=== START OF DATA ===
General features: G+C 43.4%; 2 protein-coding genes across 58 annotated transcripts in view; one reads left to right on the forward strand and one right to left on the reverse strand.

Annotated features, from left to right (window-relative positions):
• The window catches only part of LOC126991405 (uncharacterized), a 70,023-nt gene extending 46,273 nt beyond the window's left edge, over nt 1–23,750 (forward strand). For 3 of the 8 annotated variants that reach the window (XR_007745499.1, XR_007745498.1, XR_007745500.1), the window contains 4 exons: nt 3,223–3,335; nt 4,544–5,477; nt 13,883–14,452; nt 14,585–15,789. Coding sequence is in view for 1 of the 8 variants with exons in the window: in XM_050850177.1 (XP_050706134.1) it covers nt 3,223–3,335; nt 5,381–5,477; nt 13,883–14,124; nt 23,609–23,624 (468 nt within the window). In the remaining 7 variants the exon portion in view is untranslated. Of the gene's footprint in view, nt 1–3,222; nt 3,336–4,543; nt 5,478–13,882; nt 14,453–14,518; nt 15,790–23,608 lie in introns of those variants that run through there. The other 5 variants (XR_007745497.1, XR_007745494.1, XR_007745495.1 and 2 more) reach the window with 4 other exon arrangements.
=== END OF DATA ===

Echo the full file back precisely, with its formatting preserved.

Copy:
General features: G+C 43.4%; 2 protein-coding genes across 58 annotated transcripts in view; one reads left to right on the forward strand and one right to left on the reverse strand.

Annotated features, from left to right (window-relative positions):
• The window catches only part of LOC126991405 (uncharacterized), a 70,023-nt gene extending 46,273 nt beyond the window's left edge, over nt 1–23,750 (forward strand). For 3 of the 8 annotated variants that reach the window (XR_007745499.1, XR_007745498.1, XR_007745500.1), the window contains 4 exons: nt 3,223–3,335; nt 4,544–5,477; nt 13,883–14,452; nt 14,585–15,789. Coding sequence is in view for 1 of the 8 variants with exons in the window: in XM_050850177.1 (XP_050706134.1) it covers nt 3,223–3,335; nt 5,381–5,477; nt 13,883–14,124; nt 23,609–23,624 (468 nt within the window). In the remaining 7 variants the exon portion in view is untranslated. Of the gene's footprint in view, nt 1–3,222; nt 3,336–4,543; nt 5,478–13,882; nt 14,453–14,518; nt 15,790–23,608 lie in introns of those variants that run through there. The other 5 variants (XR_007745497.1, XR_007745494.1, XR_007745495.1 and 2 more) reach the window with 4 other exon arrangements.